too did the active exploration of artistic styles, with Japanese Ukiyo-e paintings and
the geometric forms of African Art playing pivotal roles in shaping neo-western styles. While art continued to be a natural part of
the various societies and cultures across the world, thoughts on art itself were fragmented
in Europe during the 19th and early 20th centuries. The emergence of more expressive styles were
frowned upon by the academies due to the perceived lack of effort and skill in creating stylised
pieces; dividing those who used art to express their emotions and thoughts and those who
saw it as something that should always depict the world in a manner that reflects how one
sees with their own eyes. Those who chose to create more expressive
styles would often lose their alumni with the academies and their standing with society,
with many independent artists confined to poverty, and fewer still only finding reverence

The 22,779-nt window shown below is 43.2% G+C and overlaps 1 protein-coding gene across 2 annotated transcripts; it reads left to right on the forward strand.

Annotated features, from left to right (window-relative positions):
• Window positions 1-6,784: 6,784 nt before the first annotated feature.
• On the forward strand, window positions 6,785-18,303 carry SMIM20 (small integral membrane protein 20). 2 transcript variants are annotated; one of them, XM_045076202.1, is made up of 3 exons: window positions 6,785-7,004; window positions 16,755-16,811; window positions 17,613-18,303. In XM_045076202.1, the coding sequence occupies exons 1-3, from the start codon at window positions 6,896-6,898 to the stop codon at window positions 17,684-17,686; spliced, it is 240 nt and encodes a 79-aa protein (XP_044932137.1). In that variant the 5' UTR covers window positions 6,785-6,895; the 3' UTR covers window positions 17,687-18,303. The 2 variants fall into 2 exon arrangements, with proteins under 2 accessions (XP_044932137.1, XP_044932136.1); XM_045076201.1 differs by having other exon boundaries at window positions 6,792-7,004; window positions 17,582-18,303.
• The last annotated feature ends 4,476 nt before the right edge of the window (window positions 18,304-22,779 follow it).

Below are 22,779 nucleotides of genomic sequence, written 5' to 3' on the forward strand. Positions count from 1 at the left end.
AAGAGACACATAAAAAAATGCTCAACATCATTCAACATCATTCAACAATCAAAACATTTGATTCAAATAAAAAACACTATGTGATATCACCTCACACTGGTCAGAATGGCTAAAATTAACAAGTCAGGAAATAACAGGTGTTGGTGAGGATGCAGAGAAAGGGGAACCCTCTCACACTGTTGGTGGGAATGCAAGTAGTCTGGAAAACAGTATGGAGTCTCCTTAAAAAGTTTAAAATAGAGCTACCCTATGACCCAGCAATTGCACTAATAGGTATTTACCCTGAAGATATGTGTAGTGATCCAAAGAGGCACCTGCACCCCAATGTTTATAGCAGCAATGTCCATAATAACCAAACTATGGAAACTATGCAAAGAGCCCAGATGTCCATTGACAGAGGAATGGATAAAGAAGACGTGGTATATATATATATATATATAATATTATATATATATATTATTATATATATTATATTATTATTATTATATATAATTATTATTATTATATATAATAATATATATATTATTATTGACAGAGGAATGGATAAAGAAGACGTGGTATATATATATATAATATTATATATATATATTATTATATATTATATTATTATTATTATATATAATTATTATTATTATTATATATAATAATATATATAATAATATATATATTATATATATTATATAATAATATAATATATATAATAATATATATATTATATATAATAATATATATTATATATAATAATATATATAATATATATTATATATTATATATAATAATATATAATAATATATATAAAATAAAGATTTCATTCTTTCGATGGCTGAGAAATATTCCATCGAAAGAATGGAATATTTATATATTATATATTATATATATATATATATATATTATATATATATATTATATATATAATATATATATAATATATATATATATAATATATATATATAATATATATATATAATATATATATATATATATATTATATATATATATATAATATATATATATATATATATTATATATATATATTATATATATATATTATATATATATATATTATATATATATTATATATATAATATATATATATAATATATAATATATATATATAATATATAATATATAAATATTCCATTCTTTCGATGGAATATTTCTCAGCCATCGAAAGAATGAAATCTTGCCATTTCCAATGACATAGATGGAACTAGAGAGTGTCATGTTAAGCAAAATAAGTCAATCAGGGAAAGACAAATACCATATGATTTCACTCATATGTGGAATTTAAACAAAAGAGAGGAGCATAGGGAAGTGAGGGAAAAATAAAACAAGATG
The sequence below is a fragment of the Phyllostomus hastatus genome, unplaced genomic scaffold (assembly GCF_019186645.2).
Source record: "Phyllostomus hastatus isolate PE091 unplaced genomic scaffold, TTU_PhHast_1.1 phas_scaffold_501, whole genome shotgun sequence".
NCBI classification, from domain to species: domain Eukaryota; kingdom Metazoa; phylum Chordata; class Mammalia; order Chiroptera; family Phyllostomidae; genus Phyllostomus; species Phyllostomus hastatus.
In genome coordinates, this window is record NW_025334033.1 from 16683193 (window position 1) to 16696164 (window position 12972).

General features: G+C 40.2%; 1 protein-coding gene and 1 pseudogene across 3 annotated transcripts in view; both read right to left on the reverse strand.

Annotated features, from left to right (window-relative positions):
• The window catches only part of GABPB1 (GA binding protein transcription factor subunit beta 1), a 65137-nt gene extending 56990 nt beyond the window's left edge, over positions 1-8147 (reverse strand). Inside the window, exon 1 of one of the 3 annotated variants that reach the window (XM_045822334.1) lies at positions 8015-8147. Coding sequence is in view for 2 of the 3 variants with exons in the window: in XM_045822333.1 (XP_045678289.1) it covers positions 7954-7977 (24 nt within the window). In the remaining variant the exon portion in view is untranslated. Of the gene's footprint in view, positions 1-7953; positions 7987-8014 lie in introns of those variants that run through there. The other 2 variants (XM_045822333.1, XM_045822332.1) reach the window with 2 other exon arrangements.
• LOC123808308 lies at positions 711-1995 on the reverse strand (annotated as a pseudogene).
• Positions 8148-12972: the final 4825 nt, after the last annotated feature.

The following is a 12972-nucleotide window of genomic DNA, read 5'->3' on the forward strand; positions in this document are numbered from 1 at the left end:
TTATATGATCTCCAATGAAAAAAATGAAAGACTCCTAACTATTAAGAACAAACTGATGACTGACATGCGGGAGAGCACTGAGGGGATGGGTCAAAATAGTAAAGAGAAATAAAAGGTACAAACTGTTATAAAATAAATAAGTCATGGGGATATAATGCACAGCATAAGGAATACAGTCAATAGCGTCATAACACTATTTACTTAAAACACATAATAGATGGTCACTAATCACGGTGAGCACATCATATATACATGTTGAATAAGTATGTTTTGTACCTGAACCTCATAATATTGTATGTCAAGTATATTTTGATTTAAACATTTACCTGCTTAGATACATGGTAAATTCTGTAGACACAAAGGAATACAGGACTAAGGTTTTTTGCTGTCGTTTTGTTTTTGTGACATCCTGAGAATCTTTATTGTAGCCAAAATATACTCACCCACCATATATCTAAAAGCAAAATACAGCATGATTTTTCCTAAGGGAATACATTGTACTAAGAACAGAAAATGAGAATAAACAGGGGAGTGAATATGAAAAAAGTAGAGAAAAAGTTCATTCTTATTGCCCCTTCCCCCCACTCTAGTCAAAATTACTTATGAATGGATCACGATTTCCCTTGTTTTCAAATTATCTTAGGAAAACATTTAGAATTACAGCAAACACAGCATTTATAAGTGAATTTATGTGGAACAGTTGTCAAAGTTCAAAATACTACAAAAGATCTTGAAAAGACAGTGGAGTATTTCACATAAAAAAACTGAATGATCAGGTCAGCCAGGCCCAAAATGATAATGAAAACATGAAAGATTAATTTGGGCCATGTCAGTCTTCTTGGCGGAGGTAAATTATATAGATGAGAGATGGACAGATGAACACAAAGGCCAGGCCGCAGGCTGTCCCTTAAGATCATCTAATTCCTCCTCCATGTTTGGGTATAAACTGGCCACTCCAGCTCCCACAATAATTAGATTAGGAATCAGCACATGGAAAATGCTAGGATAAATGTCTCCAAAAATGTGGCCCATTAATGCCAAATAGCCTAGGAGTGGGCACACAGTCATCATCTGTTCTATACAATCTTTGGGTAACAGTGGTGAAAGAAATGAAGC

after death. From here, we see the realism movement find
firm ground, as well as the gradual birth of a wealth of anti and neo art movements. Free from the constraints of a specific ideology
or cause, Art transforms into a far more subjective field and artworks both new and old are interpreted
in bold new ways by both observers and artists alike. Take ‘The Creation of Adam’ by Michelangelo
for example. It is argued by scholars that despite his faith in the Catholic church,
that a brain surrounds his depiction of God in the piece, alluding to a suggestion that
the creation of Gods is something man made in itself Adding to the fact that some would insist
that his depiction of God is akin to an older version of Michelangelo himself, and it is
certainly guaranteed to raise a few eyebrows. It is imperative to keep in mind however that these
are just some of the many interpretations of the piece, and the observer is